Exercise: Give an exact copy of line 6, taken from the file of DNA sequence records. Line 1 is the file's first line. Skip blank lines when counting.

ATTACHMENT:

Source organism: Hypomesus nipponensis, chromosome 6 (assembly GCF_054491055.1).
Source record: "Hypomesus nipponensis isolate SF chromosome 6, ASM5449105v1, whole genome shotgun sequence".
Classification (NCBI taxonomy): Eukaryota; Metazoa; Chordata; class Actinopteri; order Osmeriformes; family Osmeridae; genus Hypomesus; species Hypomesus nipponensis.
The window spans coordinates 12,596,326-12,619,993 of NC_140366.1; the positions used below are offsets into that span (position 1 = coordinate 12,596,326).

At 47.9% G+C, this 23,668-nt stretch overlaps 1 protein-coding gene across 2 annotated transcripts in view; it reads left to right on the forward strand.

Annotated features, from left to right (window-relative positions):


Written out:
Annotated features, from left to right (window-relative positions):